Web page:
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Regulatory Sanctions

Ameriprise Failed to Safeguard Customer Assets - SEC

August 15, 2018

Ameriprise Financial Services, a dually-registered B/D and RIA, agreed to pay a $4.5 million fine to settle SEC charges that it failed to safeguard retail investor assets from theft by its representatives.


Apparently, 5 Ameriprise Registered Representatives (“RRs”) committed numerous fraudulent acts, including forging client documents, and stole more than $1 million in retail client funds over a 4-year period. The RRs were based in Minnesota, Ohio, and Virginia, and 3 previously pled guilty to criminal charges. Each RR was terminated by Ameriprise for their actions.


In determining the severity of sanctions, the SEC took into consider Ameriprise’s remedial acts, which included the following: (i) retention of a compliance consultant; (ii) implementation of a new system to safeguard clients’ money; and, (iii) reimbursement to all impacted clients for the losses they incurred.


SEC FINDINGS.    Ameriprise Financial Services is a diversified financial services firm with its principal corporate office in Minneapolis, MN. The firm is a wholly-owned subsidiary of Ameriprise Financial, Inc., a publicly-traded company. Ameriprise has approximately 9,700 representatives, maintains some 3,800 branch offices, and reported around $198 million in assets under management (as of August 2017).


From 2011 through 2014 (the “Relevant Period”), Ameriprise failed to adopt and/or have in place policies and procedures reasonably designed to safeguard retail investor assets against misappropriation by its RRs. While Ameriprise employed certain automated surveillance tools to prevent and detect whether an RR may have engaged in fraud by misappropriating funds from a client account, one system did not function properly and a second faced limitations.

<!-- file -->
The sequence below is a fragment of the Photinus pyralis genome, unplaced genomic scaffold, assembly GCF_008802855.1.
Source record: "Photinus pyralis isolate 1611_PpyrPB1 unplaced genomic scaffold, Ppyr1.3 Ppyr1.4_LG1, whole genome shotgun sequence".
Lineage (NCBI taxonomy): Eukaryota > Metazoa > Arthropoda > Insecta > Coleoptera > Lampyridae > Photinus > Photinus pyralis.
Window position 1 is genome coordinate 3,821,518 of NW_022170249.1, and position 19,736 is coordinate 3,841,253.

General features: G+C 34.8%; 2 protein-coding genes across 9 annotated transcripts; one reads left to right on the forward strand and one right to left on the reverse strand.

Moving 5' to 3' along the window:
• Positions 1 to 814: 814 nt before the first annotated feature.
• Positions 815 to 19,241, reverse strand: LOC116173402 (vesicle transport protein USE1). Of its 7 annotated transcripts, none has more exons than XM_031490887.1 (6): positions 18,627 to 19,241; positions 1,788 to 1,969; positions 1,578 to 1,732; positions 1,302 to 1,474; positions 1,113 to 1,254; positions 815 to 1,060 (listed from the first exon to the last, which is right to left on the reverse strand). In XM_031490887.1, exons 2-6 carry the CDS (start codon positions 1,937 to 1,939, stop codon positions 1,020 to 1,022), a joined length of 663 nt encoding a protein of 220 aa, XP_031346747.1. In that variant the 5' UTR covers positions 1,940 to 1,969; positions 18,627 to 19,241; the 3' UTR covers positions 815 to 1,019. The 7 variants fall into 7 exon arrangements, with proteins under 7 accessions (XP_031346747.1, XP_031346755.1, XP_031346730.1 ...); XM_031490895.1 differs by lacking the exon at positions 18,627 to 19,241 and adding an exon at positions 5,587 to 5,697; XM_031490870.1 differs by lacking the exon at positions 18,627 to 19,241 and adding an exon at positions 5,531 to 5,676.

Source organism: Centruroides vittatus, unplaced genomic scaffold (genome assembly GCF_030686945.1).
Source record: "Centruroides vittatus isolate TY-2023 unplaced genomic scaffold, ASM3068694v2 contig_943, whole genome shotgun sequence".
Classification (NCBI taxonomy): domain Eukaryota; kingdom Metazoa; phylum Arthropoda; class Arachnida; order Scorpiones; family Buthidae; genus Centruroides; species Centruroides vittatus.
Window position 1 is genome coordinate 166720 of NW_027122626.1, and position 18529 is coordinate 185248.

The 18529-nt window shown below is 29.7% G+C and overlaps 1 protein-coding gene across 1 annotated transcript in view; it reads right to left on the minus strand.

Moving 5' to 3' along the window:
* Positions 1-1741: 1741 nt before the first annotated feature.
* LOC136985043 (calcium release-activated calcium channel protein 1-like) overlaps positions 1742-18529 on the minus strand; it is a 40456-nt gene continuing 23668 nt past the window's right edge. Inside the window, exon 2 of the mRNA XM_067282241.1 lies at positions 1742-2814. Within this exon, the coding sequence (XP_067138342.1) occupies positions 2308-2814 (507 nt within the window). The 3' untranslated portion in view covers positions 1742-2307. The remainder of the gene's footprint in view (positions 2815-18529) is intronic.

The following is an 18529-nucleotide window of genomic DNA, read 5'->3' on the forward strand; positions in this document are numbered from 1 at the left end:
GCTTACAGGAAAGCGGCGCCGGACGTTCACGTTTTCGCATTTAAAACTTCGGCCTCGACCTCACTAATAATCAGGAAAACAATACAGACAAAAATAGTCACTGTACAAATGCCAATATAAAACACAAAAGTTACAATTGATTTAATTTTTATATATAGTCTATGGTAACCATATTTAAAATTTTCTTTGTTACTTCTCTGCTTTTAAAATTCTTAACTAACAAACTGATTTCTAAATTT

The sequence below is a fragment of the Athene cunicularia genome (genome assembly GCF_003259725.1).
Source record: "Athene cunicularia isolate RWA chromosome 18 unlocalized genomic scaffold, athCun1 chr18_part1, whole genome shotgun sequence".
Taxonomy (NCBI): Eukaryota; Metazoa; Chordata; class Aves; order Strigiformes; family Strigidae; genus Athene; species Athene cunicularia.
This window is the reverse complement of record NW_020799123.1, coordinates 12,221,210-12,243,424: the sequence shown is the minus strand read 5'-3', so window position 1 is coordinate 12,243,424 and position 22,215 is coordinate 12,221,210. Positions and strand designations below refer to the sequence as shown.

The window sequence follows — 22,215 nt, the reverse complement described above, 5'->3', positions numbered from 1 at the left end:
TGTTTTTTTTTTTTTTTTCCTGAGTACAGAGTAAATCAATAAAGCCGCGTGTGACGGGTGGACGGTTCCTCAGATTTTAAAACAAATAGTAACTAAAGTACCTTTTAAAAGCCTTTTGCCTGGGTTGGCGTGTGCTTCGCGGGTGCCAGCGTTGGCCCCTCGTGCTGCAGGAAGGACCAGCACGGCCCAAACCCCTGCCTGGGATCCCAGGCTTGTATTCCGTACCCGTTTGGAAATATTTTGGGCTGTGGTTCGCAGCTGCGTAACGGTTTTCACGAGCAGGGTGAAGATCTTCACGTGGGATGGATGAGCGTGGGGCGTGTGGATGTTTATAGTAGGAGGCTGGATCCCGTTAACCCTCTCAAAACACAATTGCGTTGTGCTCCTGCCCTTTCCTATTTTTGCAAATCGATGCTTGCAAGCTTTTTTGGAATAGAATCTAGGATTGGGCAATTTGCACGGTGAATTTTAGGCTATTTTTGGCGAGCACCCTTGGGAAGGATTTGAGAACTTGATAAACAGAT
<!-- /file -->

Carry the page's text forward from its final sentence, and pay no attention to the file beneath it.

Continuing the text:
SYSTEM #1 - THE ‘FRAUD EARLY DETECTION SYSTEM’ (“FEDS”) was intended, among other things, to identify situations where an RR attempted to change the address associated with a client’s account to an address controlled by the representative – e.g., his home or business address. However, a technical error went undetected until December 2013, which prevented FEDS from functioning properly. Specifically, it did not identify instances where an RR sought to gain control of a client’s account by improperly changing the address associated with the account to one that the RR controlled.


     SYSTEM #2 - AN AUTOMATED TRANSACTION-BASED ANALYSIS TOOL (“ANALYSIS TOOL”), was intended to identify, among other things, situations where an RR attempted to direct a cash disbursement from a client account to an address controlled by an RR. However, during the Relevant Period, a limitation in its design with respect to cash disbursements via check, rendered the Analysis Tool incapable of detecting certain unauthorized disbursements from client accounts to addresses associated with the RR.


The Analysis Tool also was not utilized to detect fraudulent money movements where the disbursement was made by wire transfer. Instead, Ameriprise relied on a manual process to detect wire transfers to external accounts controlled by an RR. On multiple occasions during the relevant period, Ameriprise did not detect the fraudulent transfer of funds from client accounts to destinations that were controlled by its RRs.


[For further details on this case, click on SEC Order.]